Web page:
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Thread: What´s the reasoning behind dropped top tubes on a road bike?

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    Default What´s the reasoning behind dropped top tubes on a road bike?

    I find it ugly and a downgrade. It goes beyond aesthethics: a perfect geometric shape has effects on your psyche. No wonder certain structures and shapes were used in religious temples. Anyway.. i understand a dropped top tube on a mountain bike where standover is paramount. I understand curved top tubes on a cruiser which is about fun and taking it easy. A racing bike otoh is about grace and speed. A horizontal tube, parallel to horizon means balance and balance is necessary for grace in the face of risk. I could go on and on w/ this babbling.
    I know some serious designers like Kellog build w/ dropping top tubes so what´s the deal?
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    Default Re: What´s the reasoning behind dropped top tubes on a road bike?

    I think a “dropped” top tube often describes a level tube that sits lower between the head and seat tubes - think Pegoretti, etc.

    A “sloping” top tube or compact frame design is said to offer some different potential outcomes:

    A stiffer main triangle as the tubes are shorter, or lighter gauge or differently butted tubing could be used since the structure is inherently a little stiffer.

    A longer exposed seatpost can provide additional compliance in some planes.

    Pegoretti’s dropped design I think achieves a bit more stiffness, especially in larger frames. It doesn’t use substantially less material, but Pegs aren’t about frame weight.

    I have one sloping top tube frame in a household with 6 or 7 bikes. I understand your aesthetic impulses. But there is similar beauty in the total shape of some compact bikes. There are plenty of both compact and level top tube frames that are utterly horrid looking.
     

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    Default Re: What´s the reasoning behind dropped top tubes on a road bike?

    They were made so tall riders like Urs Freuler and Edwig van Hooydonck would ride bikes with a nominally stiffer main section due to shorter tube lengths. I think aesthetics also played a role in creating a frame with slightly more normal proportions.

    These bikes predate sloping top tubes being widely accepted across the industry.
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    Default Re: What´s the reasoning behind dropped top tubes on a road bike?

    Some builders have their own ideas of frame geometry and fit. For example they may want you to ride the smallest, stiffest frame possible.
     

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    Default Re: What´s the reasoning behind dropped top tubes on a road bike?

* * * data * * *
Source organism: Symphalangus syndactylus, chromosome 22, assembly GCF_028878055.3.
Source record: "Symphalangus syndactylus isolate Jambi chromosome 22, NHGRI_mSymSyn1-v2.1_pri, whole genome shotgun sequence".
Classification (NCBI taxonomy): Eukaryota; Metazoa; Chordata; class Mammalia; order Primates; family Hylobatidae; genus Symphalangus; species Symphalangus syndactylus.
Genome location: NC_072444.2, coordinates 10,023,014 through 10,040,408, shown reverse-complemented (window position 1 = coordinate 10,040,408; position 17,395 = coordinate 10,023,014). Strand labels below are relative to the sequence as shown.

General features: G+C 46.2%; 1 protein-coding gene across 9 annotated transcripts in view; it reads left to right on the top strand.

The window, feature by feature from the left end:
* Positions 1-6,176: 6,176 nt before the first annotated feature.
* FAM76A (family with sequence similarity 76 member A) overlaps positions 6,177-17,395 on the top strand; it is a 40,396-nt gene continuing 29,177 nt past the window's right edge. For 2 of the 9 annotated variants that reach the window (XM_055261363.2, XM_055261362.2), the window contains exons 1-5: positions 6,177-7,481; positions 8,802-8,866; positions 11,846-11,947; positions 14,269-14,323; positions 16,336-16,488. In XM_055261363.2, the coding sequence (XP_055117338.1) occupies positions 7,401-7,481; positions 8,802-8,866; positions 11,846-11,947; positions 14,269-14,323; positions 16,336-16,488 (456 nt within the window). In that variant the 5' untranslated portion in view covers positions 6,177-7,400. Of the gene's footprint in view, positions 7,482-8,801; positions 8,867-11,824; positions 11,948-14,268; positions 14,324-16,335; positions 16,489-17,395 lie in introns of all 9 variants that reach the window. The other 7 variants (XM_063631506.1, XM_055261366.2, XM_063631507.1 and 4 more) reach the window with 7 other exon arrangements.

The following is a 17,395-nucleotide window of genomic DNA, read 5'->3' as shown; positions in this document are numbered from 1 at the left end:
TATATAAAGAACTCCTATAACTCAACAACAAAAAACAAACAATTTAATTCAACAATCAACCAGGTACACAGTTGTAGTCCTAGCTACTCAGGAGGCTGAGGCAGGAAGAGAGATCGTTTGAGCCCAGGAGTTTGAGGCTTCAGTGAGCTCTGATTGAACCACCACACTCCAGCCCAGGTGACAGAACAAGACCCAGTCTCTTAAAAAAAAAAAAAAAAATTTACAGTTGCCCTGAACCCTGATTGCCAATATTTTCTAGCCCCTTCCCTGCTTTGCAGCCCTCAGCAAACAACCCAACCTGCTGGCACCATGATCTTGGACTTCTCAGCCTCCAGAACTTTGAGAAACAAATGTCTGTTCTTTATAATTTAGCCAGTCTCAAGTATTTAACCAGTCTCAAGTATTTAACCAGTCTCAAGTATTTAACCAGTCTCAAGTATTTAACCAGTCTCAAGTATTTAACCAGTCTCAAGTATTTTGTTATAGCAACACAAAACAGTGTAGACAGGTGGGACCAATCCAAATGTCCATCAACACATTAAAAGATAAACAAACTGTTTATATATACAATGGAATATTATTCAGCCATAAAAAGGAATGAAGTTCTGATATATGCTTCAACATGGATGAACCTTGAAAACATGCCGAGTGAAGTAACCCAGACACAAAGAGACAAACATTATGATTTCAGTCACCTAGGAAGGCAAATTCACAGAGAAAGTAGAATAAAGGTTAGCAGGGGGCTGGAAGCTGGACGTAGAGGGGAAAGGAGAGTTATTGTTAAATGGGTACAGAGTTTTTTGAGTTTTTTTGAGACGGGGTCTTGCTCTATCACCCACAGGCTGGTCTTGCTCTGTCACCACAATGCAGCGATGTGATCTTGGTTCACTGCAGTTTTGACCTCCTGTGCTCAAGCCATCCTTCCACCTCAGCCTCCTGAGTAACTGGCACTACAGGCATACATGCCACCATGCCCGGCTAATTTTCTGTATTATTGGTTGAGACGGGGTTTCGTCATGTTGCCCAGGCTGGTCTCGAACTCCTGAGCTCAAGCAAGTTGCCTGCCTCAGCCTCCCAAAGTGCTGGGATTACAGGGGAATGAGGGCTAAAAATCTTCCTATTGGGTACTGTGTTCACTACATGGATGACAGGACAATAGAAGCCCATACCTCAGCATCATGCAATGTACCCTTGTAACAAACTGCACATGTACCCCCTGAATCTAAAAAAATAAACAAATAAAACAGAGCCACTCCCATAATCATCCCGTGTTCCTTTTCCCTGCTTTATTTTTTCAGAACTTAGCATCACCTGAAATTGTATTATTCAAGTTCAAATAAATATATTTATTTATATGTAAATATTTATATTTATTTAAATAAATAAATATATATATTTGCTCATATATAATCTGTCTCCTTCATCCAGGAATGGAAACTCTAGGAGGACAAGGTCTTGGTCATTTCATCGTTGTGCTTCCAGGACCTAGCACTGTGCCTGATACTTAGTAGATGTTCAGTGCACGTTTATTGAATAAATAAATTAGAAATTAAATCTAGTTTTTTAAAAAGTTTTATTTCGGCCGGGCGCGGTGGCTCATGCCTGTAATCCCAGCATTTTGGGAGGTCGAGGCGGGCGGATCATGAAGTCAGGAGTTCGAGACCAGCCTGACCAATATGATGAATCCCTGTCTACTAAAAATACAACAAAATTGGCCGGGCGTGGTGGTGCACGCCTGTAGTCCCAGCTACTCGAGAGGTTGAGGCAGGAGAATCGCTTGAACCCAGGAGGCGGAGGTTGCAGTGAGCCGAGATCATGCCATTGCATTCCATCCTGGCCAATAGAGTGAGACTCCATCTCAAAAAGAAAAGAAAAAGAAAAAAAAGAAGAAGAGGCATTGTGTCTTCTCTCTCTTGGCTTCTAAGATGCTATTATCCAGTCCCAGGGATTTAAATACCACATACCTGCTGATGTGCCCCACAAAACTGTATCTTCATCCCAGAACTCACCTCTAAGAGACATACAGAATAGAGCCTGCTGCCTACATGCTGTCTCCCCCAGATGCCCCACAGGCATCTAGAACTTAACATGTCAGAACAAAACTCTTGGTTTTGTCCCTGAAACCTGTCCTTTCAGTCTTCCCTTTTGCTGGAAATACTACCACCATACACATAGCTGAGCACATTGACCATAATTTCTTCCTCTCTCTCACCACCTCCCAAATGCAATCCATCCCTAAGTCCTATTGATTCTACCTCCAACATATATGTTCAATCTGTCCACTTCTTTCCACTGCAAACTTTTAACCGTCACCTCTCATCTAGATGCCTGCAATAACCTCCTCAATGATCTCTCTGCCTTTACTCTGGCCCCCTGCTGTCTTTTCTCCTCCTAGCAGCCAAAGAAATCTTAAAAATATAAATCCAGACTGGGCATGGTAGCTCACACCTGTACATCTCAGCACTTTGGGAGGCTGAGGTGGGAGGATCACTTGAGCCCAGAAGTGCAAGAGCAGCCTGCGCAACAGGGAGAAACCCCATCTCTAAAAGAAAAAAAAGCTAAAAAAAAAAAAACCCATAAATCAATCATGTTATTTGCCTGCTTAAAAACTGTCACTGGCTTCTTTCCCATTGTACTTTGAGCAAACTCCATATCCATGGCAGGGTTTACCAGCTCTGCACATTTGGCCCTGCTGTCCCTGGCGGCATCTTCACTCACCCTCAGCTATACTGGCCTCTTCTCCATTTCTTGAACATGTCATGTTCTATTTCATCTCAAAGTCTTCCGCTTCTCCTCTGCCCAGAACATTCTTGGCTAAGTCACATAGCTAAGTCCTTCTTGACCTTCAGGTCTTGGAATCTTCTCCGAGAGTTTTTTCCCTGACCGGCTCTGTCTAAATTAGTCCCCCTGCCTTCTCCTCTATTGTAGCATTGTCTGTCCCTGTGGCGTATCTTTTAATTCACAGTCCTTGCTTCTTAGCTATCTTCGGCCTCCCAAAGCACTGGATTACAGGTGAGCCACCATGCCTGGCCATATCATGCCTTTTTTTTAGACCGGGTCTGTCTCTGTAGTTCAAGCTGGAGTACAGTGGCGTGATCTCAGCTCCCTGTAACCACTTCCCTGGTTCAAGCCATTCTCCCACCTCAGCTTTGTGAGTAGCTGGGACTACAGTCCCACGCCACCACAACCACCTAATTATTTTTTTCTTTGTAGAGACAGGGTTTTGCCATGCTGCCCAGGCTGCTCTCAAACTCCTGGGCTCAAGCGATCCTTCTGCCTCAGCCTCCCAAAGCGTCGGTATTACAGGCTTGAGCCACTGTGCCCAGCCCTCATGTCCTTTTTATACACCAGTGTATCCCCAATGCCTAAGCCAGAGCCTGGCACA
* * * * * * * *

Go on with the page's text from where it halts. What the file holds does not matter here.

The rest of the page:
It can be easier to make a frame to fit a smaller rider if the top tube is sloping.
     

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    Default Re: What´s the reasoning behind dropped top tubes on a road bike?

    By dropped you mean sloping ?

    In that case the reasoning is often to have a stiffer frame while allowing for compliance in the seat area. I think you overthink a bit too much the psychological thing. Some frames with a sloping geometry look goofy other look great. You may obsess about the parrallelism of the top tube to the road, others would say they want the stem in the same angle as the top tube while avoiding spacers or extended top tube. There are a lot of ways to think about it aesthetically and I wouldn't say there is a definite answer.

    Also, for small 700c frames a bike with an horizontal top tube often looks goofy as the seatpost extension end up being very small. I'd tend to think bikes smaller than a 50/S should have 650b or 650c wheels but for some reason the industry doesn't seem to agree.
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    Default Re: What´s the reasoning behind dropped top tubes on a road bike?

    Quote Originally Posted by colker View Post
    I find it ugly and a downgrade. .....
    Assuming we are talking about sloping top tubes -
    Personally I find them attractive and to my eye make a road racing frame "look" aggressive and fast.
    To each, his/her own.
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    Default Re: What´s the reasoning behind dropped top tubes on a road bike?

    Quote Originally Posted by Bewheels View Post
    Assuming we are talking about sloping top tubes -
    Personally I find them attractive and to my eye make a road racing frame "look" aggressive and fast.
    To each, his/her own.
    Do a decent enough job matching the top tube angle to the stem angle (ballpark, not exact match) and they'll all look solid.
    "I guess you're some weird relic of an obsolete age." - davids

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    Default Re: What´s the reasoning behind dropped top tubes on a road bike?